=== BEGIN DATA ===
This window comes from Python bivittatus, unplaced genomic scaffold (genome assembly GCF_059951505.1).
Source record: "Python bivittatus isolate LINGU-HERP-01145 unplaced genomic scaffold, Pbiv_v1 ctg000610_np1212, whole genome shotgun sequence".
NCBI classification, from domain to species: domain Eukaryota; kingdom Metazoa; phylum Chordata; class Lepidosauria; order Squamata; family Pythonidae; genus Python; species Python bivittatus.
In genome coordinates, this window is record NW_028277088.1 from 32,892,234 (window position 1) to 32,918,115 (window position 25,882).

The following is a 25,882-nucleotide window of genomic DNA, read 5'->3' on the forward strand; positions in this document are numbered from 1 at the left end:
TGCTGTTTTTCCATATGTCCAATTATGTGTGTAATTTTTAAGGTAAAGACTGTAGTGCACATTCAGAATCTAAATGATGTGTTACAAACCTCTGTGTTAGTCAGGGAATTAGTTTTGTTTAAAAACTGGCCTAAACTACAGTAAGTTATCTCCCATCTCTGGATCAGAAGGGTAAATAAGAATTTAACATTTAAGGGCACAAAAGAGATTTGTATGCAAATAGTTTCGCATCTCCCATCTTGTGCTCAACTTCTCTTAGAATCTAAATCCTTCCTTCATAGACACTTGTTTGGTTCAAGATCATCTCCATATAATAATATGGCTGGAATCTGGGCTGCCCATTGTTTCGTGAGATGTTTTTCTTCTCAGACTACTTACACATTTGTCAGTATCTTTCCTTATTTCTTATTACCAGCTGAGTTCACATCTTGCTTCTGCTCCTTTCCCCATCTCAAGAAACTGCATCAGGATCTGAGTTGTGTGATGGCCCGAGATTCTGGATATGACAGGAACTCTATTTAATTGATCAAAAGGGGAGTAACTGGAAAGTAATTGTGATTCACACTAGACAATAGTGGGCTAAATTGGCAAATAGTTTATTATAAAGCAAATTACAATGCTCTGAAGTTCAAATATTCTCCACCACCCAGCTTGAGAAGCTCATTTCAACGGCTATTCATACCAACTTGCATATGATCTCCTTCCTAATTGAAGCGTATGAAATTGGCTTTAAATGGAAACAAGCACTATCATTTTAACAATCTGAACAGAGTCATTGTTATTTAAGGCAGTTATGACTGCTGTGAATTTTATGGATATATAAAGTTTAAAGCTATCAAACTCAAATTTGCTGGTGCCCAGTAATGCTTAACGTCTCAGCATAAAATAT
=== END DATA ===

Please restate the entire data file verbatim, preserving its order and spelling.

This window comes from Python bivittatus, unplaced genomic scaffold (genome assembly GCF_059951505.1).
Source record: "Python bivittatus isolate LINGU-HERP-01145 unplaced genomic scaffold, Pbiv_v1 ctg000610_np1212, whole genome shotgun sequence".
NCBI classification, from domain to species: domain Eukaryota; kingdom Metazoa; phylum Chordata; class Lepidosauria; order Squamata; family Pythonidae; genus Python; species Python bivittatus.
In genome coordinates, this window is record NW_028277088.1 from 32,892,234 (window position 1) to 32,918,115 (window position 25,882).

The following is a 25,882-nucleotide window of genomic DNA, read 5'->3' on the forward strand; positions in this document are numbered from 1 at the left end:
TGCTGTTTTTCCATATGTCCAATTATGTGTGTAATTTTTAAGGTAAAGACTGTAGTGCACATTCAGAATCTAAATGATGTGTTACAAACCTCTGTGTTAGTCAGGGAATTAGTTTTGTTTAAAAACTGGCCTAAACTACAGTAAGTTATCTCCCATCTCTGGATCAGAAGGGTAAATAAGAATTTAACATTTAAGGGCACAAAAGAGATTTGTATGCAAATAGTTTCGCATCTCCCATCTTGTGCTCAACTTCTCTTAGAATCTAAATCCTTCCTTCATAGACACTTGTTTGGTTCAAGATCATCTCCATATAATAATATGGCTGGAATCTGGGCTGCCCATTGTTTCGTGAGATGTTTTTCTTCTCAGACTACTTACACATTTGTCAGTATCTTTCCTTATTTCTTATTACCAGCTGAGTTCACATCTTGCTTCTGCTCCTTTCCCCATCTCAAGAAACTGCATCAGGATCTGAGTTGTGTGATGGCCCGAGATTCTGGATATGACAGGAACTCTATTTAATTGATCAAAAGGGGAGTAACTGGAAAGTAATTGTGATTCACACTAGACAATAGTGGGCTAAATTGGCAAATAGTTTATTATAAAGCAAATTACAATGCTCTGAAGTTCAAATATTCTCCACCACCCAGCTTGAGAAGCTCATTTCAACGGCTATTCATACCAACTTGCATATGATCTCCTTCCTAATTGAAGCGTATGAAATTGGCTTTAAATGGAAACAAGCACTATCATTTTAACAATCTGAACAGAGTCATTGTTATTTAAGGCAGTTATGACTGCTGTGAATTTTATGGATATATAAAGTTTAAAGCTATCAAACTCAAATTTGCTGGTGCCCAGTAATGCTTAACGTCTCAGCATAAAATAT